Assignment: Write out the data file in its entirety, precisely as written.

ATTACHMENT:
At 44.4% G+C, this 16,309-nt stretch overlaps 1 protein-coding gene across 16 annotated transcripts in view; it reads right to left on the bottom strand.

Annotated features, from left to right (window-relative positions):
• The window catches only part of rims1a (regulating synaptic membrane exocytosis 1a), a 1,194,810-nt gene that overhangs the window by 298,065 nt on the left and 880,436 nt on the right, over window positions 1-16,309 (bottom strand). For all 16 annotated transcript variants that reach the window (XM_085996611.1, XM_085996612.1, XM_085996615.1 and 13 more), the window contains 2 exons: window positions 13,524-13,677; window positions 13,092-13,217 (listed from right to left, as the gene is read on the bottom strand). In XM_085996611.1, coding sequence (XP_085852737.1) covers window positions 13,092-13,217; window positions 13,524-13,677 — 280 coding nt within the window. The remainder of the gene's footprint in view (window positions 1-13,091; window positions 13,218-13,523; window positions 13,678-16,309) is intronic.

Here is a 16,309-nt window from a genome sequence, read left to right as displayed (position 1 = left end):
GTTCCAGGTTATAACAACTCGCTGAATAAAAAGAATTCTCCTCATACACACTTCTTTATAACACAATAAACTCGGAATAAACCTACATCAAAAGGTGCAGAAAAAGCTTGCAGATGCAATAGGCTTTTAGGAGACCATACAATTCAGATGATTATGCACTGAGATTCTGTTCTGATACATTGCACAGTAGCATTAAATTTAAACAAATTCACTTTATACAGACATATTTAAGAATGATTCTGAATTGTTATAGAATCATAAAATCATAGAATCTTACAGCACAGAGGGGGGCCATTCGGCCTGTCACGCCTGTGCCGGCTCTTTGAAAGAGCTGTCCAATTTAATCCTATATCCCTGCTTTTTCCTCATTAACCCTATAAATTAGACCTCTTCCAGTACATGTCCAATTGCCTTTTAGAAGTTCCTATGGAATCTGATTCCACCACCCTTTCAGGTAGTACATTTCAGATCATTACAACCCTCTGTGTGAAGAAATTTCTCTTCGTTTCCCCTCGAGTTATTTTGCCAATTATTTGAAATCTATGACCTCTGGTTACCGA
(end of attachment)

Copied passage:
At 44.4% G+C, this 16,309-nt stretch overlaps 1 protein-coding gene across 16 annotated transcripts in view; it reads right to left on the bottom strand.

Annotated features, from left to right (window-relative positions):
• The window catches only part of rims1a (regulating synaptic membrane exocytosis 1a), a 1,194,810-nt gene that overhangs the window by 298,065 nt on the left and 880,436 nt on the right, over window positions 1-16,309 (bottom strand). For all 16 annotated transcript variants that reach the window (XM_085996611.1, XM_085996612.1, XM_085996615.1 and 13 more), the window contains 2 exons: window positions 13,524-13,677; window positions 13,092-13,217 (listed from right to left, as the gene is read on the bottom strand). In XM_085996611.1, coding sequence (XP_085852737.1) covers window positions 13,092-13,217; window positions 13,524-13,677 — 280 coding nt within the window. The remainder of the gene's footprint in view (window positions 1-13,091; window positions 13,218-13,523; window positions 13,678-16,309) is intronic.

Here is a 16,309-nt window from a genome sequence, read left to right as displayed (position 1 = left end):
GTTCCAGGTTATAACAACTCGCTGAATAAAAAGAATTCTCCTCATACACACTTCTTTATAACACAATAAACTCGGAATAAACCTACATCAAAAGGTGCAGAAAAAGCTTGCAGATGCAATAGGCTTTTAGGAGACCATACAATTCAGATGATTATGCACTGAGATTCTGTTCTGATACATTGCACAGTAGCATTAAATTTAAACAAATTCACTTTATACAGACATATTTAAGAATGATTCTGAATTGTTATAGAATCATAAAATCATAGAATCTTACAGCACAGAGGGGGGCCATTCGGCCTGTCACGCCTGTGCCGGCTCTTTGAAAGAGCTGTCCAATTTAATCCTATATCCCTGCTTTTTCCTCATTAACCCTATAAATTAGACCTCTTCCAGTACATGTCCAATTGCCTTTTAGAAGTTCCTATGGAATCTGATTCCACCACCCTTTCAGGTAGTACATTTCAGATCATTACAACCCTCTGTGTGAAGAAATTTCTCTTCGTTTCCCCTCGAGTTATTTTGCCAATTATTTGAAATCTATGACCTCTGGTTACCGA